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Fargo Explores Street Funding




Main Avenue in Fargo, N.D. is one of the streets in line for a reconstruction project to replace 100-year-old infrastructure. The multiyear project could be partially paid for if the half-cent sales tax set to expire in 2012 is extended.

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Is it possible for municipalities to undertake significant road construction projects and pay for them without raising taxes? Uh, probably not!

Downtown streets from Main Avenue to Fifth Avenue North and from University Drive to the Red River in Fargo, N.D. need to be replaced in the next few years. Fargo (pop. 105,549) is the state's largest city. The metro area population is 208,777.

Tearing up and rebuilding the more-than-100-year-old streets, utilities and sewer mains is likely to cost about $30 million and take four to five years, estimates city engineer Mark Bittner.

One of the city's half-cent sales taxes, which is used by the Fargo Street Department for infrastructure projects such as this, is set to expire in 2012, and Bittner wants it renewed.

''We've got to extend that, not only for infrastructure, but for interim flood projects,'' he said. (Fargo is on the western bank of the Red River of the North). ''We're buying a lot of houses and proposing a lot of interim projects. I'm trying to convince the commissioners that it's the right thing to do.''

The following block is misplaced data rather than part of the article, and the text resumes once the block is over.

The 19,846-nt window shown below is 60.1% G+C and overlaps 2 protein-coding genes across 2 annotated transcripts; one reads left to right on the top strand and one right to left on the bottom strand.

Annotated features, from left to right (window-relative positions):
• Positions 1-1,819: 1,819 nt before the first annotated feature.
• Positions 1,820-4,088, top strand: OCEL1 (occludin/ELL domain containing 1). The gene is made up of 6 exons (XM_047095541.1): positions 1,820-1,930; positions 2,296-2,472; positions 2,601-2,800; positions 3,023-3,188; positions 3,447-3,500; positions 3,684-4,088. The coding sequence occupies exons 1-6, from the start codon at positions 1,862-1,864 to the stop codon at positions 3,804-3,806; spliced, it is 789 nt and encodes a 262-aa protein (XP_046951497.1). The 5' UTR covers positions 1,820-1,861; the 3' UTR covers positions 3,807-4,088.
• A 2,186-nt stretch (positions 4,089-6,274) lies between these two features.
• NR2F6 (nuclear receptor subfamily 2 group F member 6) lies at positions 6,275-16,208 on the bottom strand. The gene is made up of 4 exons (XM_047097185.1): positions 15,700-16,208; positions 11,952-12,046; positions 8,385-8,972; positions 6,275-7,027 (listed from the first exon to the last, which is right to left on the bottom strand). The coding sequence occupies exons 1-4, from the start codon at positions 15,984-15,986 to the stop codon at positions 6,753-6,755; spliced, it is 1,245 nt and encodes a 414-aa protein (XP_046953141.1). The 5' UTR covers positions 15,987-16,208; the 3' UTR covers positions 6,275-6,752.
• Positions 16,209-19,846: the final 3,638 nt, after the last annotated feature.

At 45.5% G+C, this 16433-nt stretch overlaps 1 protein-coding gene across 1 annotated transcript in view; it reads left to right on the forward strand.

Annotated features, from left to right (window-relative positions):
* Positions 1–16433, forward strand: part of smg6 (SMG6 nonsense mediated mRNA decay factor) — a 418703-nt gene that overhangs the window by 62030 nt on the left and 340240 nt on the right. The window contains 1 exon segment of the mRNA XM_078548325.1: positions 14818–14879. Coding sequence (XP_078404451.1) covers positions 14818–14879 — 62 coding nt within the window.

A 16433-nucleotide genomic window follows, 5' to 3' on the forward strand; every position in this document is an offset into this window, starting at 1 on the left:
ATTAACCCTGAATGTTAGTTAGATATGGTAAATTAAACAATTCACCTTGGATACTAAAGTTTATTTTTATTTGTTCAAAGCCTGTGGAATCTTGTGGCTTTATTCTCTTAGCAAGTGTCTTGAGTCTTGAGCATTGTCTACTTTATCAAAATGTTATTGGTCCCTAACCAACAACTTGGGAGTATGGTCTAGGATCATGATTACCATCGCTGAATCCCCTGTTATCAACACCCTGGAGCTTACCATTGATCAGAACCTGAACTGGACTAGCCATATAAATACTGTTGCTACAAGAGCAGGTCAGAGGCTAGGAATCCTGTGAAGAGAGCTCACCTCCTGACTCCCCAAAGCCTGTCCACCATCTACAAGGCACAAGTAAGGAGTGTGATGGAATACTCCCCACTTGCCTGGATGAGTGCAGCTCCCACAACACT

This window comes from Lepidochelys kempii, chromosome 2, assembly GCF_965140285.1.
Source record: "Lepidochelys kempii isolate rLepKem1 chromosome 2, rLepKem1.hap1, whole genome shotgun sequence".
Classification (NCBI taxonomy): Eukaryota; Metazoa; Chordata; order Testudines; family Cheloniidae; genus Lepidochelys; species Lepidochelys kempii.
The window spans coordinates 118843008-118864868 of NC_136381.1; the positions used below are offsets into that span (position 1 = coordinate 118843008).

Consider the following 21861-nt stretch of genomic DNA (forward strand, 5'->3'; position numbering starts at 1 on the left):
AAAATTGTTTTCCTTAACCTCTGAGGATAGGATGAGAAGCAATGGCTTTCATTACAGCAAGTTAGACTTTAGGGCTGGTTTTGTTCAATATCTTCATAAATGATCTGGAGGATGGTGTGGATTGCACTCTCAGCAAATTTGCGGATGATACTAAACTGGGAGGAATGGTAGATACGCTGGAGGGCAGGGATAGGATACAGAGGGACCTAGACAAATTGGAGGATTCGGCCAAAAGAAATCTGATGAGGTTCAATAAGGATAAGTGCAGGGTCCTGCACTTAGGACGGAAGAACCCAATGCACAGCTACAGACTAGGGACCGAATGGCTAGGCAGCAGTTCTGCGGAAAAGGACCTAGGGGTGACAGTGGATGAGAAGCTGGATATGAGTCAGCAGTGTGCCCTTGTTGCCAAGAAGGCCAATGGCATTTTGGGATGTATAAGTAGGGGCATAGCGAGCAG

Fargo Mayor Dennis Walaker said there would need to be some significant justification for the commission to put the tax on the ballot for a voter-approved extension.

Engineers are working on a schedule of capital improvement projects and determining what funds would be available, Bittner said.

The infrastructure sales tax provides about $8 million a year for street projects, and the Engineering Department receives another $2.5 million in street rehabilitation funds from the city's general fund, Bittner said. The sales tax is needed for large projects, but the money is also being shared with flood recovery and preparation efforts, he said.

In recent years, the sales tax dollars have been spent on new roads in southwest Fargo as that area expanded, Bittner said.

Fargo would likely have to schedule a special election in order to avoid a lapse in revenue from the infrastructure tax, which expires June 30, 2012, said City Attorney Erik Johnson. The next citywide election is in early June 2012, resulting in a revenue gap because of an approximately two-month lag in sales tax collections.

Fargo trivia: Fargo was originally ''Centralia.'' The ''Fargo'' is for William Fargo (1818-1881), Wells Fargo Express Co. founder and director of the Northern Pacific Railway.


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November 19, 2019, 11:19 pm PDT

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